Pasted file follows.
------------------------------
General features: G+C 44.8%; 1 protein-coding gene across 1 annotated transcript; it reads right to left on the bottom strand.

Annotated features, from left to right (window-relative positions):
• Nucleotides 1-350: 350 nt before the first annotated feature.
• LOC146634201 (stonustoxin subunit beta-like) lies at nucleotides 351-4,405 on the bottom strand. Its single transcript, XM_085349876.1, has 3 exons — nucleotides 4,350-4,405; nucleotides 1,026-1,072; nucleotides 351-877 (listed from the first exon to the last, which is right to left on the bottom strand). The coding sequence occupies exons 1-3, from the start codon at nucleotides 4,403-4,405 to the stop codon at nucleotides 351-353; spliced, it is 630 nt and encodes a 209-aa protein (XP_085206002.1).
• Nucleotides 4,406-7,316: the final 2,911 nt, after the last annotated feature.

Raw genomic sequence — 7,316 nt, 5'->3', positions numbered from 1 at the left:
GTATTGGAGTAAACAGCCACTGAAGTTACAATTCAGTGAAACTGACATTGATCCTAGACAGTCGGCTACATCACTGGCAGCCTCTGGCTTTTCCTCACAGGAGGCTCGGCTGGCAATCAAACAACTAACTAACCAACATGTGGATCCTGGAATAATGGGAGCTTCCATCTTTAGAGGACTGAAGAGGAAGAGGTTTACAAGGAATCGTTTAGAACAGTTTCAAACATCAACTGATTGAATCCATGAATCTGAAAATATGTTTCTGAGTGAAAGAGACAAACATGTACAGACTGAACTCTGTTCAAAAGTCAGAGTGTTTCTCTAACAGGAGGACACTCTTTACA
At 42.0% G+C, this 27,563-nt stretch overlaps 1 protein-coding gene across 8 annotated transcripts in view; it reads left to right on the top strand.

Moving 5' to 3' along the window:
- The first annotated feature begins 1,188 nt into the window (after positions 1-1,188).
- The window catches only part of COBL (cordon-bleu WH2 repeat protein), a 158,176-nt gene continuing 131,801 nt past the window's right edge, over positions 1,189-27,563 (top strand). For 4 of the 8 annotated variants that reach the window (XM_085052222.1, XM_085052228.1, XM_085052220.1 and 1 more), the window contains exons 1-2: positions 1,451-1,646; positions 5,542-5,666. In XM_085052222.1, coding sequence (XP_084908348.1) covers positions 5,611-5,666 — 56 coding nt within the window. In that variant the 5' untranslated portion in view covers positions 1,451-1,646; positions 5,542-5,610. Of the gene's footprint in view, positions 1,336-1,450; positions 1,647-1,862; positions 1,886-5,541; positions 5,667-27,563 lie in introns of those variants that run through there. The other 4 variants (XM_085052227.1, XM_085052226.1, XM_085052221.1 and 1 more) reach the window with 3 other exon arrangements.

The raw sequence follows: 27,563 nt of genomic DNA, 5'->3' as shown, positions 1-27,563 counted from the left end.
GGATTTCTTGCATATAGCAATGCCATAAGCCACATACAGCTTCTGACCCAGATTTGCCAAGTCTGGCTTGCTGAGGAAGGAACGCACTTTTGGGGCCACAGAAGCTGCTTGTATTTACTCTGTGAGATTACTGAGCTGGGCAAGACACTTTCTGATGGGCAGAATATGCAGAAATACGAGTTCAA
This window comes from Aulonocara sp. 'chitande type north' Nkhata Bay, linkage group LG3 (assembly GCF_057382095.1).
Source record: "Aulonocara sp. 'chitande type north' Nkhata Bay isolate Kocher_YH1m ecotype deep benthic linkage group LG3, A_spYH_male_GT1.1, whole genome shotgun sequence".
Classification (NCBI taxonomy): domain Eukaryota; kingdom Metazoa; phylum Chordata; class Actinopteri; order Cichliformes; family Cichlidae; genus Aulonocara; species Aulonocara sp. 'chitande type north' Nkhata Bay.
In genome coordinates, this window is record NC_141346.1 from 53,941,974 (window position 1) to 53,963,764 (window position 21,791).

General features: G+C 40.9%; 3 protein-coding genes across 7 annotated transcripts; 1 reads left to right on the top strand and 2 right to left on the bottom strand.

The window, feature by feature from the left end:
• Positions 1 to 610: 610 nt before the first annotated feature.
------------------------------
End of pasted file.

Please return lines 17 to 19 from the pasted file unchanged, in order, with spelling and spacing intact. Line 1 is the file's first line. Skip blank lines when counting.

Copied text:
In genome coordinates, this window is record NC_141346.1 from 53,941,974 (window position 1) to 53,963,764 (window position 21,791).

General features: G+C 40.9%; 3 protein-coding genes across 7 annotated transcripts; 1 reads left to right on the top strand and 2 right to left on the bottom strand.

The window, feature by feature from the left end: